US Health and Human Services Secretary Kathleen Sebelius is to resign after overseeing the botched rollout of US President Barack Obama’s signature Affordable Care Act healthcare reforms, a White House official said on Thursday.
Her departure removes a lightning rod for Republican critics as Obama and his Democrats try to retain control of the US Senate in midterm elections in November, where problems with the reforms, known as Obamacare, are set to be a key issue.
Last year’s Oct. 1 launch of the Affordable Care Act health insurance marketplace, which was plagued by computer problems, has been condemned by Republicans as a step toward socialized medicine.
Obama has chosen Sylvia Mathews Burwell, his budget director, to replace Sebelius, the official said. Burwell will manage the continued implementation of the Affordable Care Act, the signature legislation of Obama’s two terms as president.
Obama was due to announce the change with Sebelius and Burwell at his side at a White House event at 10:45am yesterday.
Sebelius, 65, became the public face for the troubled start to the enrollment period for Obamacare, which was meant to reduce the number of US citizens without health insurance and cut into massive US healthcare costs.
When enrollment opened in October last year, a Web site used to shop for insurance in 36 states, HealthCare.gov, failed to work for weeks.
Even as she took responsibility for the failures, Obama stuck by Sebelius, brushing aside pressure to fire her.
“Hold me accountable for the debacle. I’m responsible,” Sebelius said at an Oct. 30 hearing.
Burwell, a former official at the Gates Foundation and Wal-Mart Foundation, helped the administration manage its response to a shutdown of the US government brought on by a budget battle with Republicans in October last year.
She was also a key player in talks that yielded a two-year budget agreement in December.
“The president sought a nominee with strong credentials in management, implementation and performance for this important role,” the official said, noting that Burwell was confirmed unanimously to lead the budget office less than a year ago.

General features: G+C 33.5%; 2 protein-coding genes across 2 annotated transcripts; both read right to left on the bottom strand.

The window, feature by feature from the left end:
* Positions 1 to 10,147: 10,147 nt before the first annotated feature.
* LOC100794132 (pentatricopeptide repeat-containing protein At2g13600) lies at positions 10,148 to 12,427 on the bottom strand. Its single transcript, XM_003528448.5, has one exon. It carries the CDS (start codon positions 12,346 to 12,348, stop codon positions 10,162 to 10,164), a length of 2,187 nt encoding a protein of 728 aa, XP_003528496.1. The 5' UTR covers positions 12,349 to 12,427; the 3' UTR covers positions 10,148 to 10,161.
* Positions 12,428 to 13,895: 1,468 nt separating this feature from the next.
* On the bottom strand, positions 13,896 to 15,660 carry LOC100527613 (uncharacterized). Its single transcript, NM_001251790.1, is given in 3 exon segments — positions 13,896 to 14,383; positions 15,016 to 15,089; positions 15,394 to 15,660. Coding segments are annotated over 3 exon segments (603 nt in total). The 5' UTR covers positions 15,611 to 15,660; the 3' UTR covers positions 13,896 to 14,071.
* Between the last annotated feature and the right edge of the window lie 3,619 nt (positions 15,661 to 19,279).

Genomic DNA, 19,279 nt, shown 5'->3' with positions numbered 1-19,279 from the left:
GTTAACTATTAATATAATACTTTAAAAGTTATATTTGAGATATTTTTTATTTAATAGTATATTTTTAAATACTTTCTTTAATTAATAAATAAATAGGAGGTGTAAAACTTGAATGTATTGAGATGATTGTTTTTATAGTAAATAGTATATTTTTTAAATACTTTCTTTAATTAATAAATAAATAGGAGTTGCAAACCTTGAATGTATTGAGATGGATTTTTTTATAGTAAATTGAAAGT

One of the first challenges for Burwell will be to work with health insurers in the coming months as they set prices for healthcare plans for next year.
Industry executives have warned that many states could see double-digit increases in monthly premiums as they try to account for the higher proportion of older policyholders, who often cost more to cover. Such price hikes would provide fodder for Republican opponents of the law, who say it creates financial burdens for individuals and businesses.
The enrollment period was ultimately successful, surpassing the 7 million figure the administration had predicted, but Sebelius, a former governor of Kansas, told Obama in early March she wanted to leave, a White House official said.
“She believed that once open enrollment ended, it would be the right time to transition the department to new leadership,” an official said.
In an interview with the New York Times, Sebelius said she wished she could take “all the animosity” toward the Affordable Care Act with her when she departs.
“If that could just leave with me and we could get to a new chapter, that would be terrific,” she said.
Although she was most associated with the complex and politically divisive Obamacare changes, Sebelius faced a number of challenges in her time as health secretary.